The last building where Native American students lived and attended classes at the Carlisle Indian School (CIS) in Carlisle, Pennsylvania is slated for demolition in late August or September, but one Native activist is trying to save the building and its history from the wrecking ball.
Dr. Louellyn White, Mohawk, is an assistant professor of first peoples studies at Concordia University in Montreal, Quebec and the spokesperson for the CIS Descendants, Relatives and Friends.
White has described the famous school as, “the first all Indian boarding school in the U.S. where thousands of Native children were sent to be civilized.” The farmhouse and the CIS cemetery are now located on the grounds of the U.S. Army War College in Carlisle.
Many descendants of CIS students, including White, whose grandfather, great aunt and great uncle all attended the school, have been mobilizing to halt the destruction of this part of their history.
She has been circulating a petition urging the U.S. Army to refrain from razing the farmhouse, and allowing supporters to raise funds for restoring and preserving a piece of U.S. and Native American history.
According to press statements issued in 2011, the Army had decided to demolish the 160-year old house to make way for new residential homes on the post after it was denied entry into the National Register of Historic Places. That rejection originally came in 1985 when, as noted by former farmhouse resident Carolyn Thoman, the architectural reviewers said the building had “unknown historical significance.”
But for White and many other descendants, the significance of the farmhouse is well known, painfully so.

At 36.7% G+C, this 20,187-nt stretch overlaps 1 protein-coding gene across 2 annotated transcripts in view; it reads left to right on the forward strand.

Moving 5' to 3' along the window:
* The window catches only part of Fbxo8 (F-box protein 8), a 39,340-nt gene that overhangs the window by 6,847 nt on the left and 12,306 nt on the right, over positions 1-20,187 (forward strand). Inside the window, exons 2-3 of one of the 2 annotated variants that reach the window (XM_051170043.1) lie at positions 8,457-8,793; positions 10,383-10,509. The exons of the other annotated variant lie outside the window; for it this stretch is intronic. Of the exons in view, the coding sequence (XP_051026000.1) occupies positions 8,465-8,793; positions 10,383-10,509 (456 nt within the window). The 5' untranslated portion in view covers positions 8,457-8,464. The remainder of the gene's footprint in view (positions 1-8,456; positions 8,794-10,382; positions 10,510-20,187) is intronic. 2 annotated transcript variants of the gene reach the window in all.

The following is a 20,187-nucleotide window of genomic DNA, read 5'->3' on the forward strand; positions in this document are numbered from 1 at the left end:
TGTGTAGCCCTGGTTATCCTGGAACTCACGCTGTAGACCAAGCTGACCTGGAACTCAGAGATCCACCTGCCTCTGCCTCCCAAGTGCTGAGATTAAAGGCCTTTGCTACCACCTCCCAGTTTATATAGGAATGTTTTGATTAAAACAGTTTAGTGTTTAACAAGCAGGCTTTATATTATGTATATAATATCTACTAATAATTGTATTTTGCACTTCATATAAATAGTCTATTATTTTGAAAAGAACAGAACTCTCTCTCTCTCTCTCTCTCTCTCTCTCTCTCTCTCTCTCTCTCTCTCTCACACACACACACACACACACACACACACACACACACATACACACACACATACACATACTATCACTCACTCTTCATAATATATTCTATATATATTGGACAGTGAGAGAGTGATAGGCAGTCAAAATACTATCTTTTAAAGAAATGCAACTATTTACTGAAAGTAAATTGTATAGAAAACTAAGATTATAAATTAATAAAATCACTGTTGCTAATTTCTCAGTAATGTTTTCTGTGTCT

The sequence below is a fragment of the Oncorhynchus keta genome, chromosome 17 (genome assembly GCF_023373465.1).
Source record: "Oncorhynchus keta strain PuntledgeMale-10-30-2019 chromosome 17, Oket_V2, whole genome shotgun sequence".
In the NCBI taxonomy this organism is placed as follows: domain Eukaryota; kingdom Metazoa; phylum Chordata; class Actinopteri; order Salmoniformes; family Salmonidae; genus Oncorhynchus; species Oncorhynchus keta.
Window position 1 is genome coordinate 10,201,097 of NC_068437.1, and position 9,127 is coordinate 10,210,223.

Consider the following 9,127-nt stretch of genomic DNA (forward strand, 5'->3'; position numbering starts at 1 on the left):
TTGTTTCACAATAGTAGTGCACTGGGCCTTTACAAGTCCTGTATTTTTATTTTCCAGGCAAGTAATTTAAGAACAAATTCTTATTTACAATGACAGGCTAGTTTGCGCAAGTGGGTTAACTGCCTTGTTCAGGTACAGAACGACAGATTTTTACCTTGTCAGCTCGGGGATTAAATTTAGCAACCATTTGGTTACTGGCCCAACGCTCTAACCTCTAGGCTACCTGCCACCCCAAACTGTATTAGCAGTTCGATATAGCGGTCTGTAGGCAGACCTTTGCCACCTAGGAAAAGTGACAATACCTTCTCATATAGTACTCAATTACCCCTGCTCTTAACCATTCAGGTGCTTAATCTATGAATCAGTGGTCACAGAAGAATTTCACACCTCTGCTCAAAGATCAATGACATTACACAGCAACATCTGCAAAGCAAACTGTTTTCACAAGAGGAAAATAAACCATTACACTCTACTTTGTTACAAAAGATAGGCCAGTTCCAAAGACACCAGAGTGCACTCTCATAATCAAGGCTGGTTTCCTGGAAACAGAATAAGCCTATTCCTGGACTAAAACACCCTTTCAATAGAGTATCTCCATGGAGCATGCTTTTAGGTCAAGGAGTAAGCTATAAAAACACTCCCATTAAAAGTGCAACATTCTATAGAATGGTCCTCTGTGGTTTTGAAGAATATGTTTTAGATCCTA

“This justification has not been revised or revisited,” White stated, “despite extensive historical research that identifies the farmhouse as a location for student housing and classes and its numerous inclusions in various school publications.”
While state officials denied the school a spot on the National Register of Historic Places, White said it does have National Historic Landmark status, which is granted by the Secretary of the Interior, and is a separate category, but this does not include the farmhouse. She also said this recent conflict with the Army is nothing new.
“This is not the first time tensions between the historical significance and the exigent needs of the U.S. Army War College have resulted in a devastating loss for descendants,” White said. “Most notably, moving original graves of the 186 students to a new cemetery to make way for an entrance road.
“The farmhouse not only represents the forced assimilation of Native children into mainstream Euro-American culture, but it also stands as a place of memory for the descendants of those who endured the stripping away of their culture.
“Once the building is torn down, it erases the memory of the CIS students and it becomes easy for the public to forget the legacies that boarding/residential schools left behind for Native peoples.”
The U.S. Army War Barracks Office of Public Affairs did not respond to requests for comment and neither White nor her allies have received any further communications from the U.S. Army in response to their petition and request.
She pointed out that they have also notified the Army about an upcoming conference relating to CIS.
CIS descendants have asked that the Army postpone the demolition until after the national symposium titled, Carlisle, PA: Site of Indigenous Histories, Memories and Reclamations scheduled for October 5 to 6, “in order to give descendants and relatives a chance to visit the structure and have their objections heard,” White said.